Tag Archives: graphic novels

Bringing Middle Grade Books Into Every Classroom

28 Feb

mg books.pngA few weeks ago, I got the distinct pleasure of presenting to future teachers at St. Joseph’s University outside of Philadelphia. The young lady who invited me to speak is a junior at St. Joe’s this year and we just realized that I’ve known her for ten years already! She was in my middle school program at the library where I work when I first moved to the area.

Before Christmas she asked if I’d be willing to come to the school and speak for an “after-hours” event for the education department and I quickly jumped at the chance to talk about middle grade books with future educators! We came up with a quick outline of what she was looking for and I spent a month or so creating a slide show mainly of books to book talk to the group, but also some valuable information as to why literature is so important in every classroom, not just in English.

I book talked new titles, specifically because I know that these kids are familiar with the classics you’ll find on most syllabi in the middle grade classroom, what I figured was that they’d be unfamiliar with amazing new titles by authors that I gush about all the time and I was right! During the hour I presented, I book talked ten middle grade fiction titles that I felt could work not only in an English classroom, but that also had connections to science, math, technology, social studies, history and more. I also talked about five nonfiction titles that are easily accessible to elementary and middle grade students, showing them how much more exciting nonfiction is these days. I ended with talking about the importance of reading picture books (every day if possible) and highlighted just a couple that I love and felt would work well with a middle grade audience.

I had a really enjoyable time and was excited to see over 25 people in the audience on a Tuesday evening! Plus, the students had some great questions about how to use graphic novels and audiobooks in the classroom, which I was excited to answer.

If you’re interested in seeing what titles I talked about or would like to see the format of my presentation, I’ve included the links to both the slides as well as the handout that I printed for the students.

Bringing Books Into Every Classroom (Google slides in .pdf format)

Bringing Books Into Every Classroom (handout)

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2017 CYBILS Award Winners

15 Feb

cybils.pngBoard Books
Changing Faces: Meet Happy Bear by Nathan Thoms, illustrated by Carles Ballesteros

Fiction Picture Books
Big Cat, Little Cat by Elisha Cooper

Easy Reader
King & Kayla and the Case of the Secret Code by Dori Hillestad Butler

Early Chapter Books
Wedgie & Gizmo by Suzanne Selfors

Elementary Non-Fiction
Hatching Chicks in Room 6 by Caroline Arnold

Elementary/Middle Grade Graphic Novels
Where’s Halmoni? by Julie Kim

Elementary/Middle Grade Speculative Fiction
The Dragon with a Chocolate Heart by Stephanie Burgis

Middle Grade Fiction
Refugee by Alan Gratz

Middle Grade Non-Fiction
Two Truths and a Lie: It’s Alive! by Ammi-Joan Paquette

Poetry
I’m Just No Good at Rhyming: And Other Nonsense for Mischievous Kids and Immature Grown-Ups by Chris Harris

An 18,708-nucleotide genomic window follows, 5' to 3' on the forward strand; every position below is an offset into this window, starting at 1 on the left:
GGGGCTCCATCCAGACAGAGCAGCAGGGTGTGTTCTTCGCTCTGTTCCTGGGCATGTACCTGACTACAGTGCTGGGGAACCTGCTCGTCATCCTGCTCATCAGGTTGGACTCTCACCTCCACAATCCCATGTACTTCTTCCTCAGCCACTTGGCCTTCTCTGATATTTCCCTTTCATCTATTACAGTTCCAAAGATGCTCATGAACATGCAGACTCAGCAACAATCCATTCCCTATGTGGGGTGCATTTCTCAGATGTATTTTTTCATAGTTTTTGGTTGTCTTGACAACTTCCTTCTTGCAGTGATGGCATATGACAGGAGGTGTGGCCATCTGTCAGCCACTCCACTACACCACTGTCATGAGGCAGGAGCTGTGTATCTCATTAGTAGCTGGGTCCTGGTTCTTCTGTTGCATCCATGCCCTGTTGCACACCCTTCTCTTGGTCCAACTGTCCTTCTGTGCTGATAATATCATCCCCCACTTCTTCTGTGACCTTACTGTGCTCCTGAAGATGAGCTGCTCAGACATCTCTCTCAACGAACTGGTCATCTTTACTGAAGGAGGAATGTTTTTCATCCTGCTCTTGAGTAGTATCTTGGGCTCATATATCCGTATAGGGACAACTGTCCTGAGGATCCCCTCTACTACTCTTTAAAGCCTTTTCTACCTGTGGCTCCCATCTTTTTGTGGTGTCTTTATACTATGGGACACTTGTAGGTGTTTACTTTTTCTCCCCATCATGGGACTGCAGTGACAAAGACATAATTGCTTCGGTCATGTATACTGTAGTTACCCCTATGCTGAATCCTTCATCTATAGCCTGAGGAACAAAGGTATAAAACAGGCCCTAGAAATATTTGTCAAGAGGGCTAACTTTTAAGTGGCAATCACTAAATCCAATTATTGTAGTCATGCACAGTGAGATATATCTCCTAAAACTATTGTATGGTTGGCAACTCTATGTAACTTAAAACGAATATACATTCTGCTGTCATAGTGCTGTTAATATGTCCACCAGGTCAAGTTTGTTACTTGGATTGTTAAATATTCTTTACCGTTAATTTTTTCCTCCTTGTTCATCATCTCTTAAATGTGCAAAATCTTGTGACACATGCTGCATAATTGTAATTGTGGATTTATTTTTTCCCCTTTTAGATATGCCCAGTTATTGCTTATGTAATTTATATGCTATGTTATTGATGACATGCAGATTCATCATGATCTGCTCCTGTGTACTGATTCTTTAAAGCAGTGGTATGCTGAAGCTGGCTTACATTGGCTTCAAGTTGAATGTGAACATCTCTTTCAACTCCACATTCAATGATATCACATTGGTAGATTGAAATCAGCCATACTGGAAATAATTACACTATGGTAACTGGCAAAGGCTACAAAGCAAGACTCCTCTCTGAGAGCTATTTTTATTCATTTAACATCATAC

Junior High Non-Fiction
The Whydah: A Pirate Ship Feared, Wrecked, and Found by Martin W. Sandler

Senior High Non-Fiction
Vincent and Theo: The Van Gogh Brothers by Deborah Heiligman

Young Adult Graphic Novels
Spill Zone by Scott Westerfeld

Young Adult Fiction
Piecing Me Together by Renée Watson

Young Adult Speculative Fiction
Scythe by Neal Shusterman

Learn more about the CYBILS and how you can be a part of the process on the CYBILS website!

My #24in48 Experience

31 Jan

So, while most people spend their weekends relaxing, hanging out with friends and doing housework/running errands, I spent this past weekend reading for 24 hours. Now, I could never read for 24 hours straight, but between 12:01AM on Saturday morning to 11:59PM on Sunday night, I read and read and read and well, you get the idea. It was a super intense experience and I’m so glad I finally got a chance to participate this year (it’s been on Bucket List for a few years now).

I read 13 titles during the weekend – middle grade, young adult, graphic novels, chapters books and listened to a half of two different audiobooks. The audiobooks really saved me and gave my eyes a break from all the text. I used the audiobooks while I walked the dog, prepped and ate meals and while I was getting ready for a birthday party on Saturday night. I think what worked best for me was that I switched up my genres and formats allowing my eyes a break and keeping me engaged with the books I was reading. Graphic novels were really helpful as were some chapter books geared toward a younger audience with larger fonts and illustrations.

As of right now, I can’t remember all the details from all the titles I read, but it was such an amazing experience! I read for 24-hours in a 48-hour period and still had time spare. It was nice to spend that much time reading and not necessarily feel guilty about doing so. If you want to learn more about the readathon and how to participate, check out the #24in48 Readathon website.

Mark your calendars for the next #24in48 Readathon for July 21-22, 2018!

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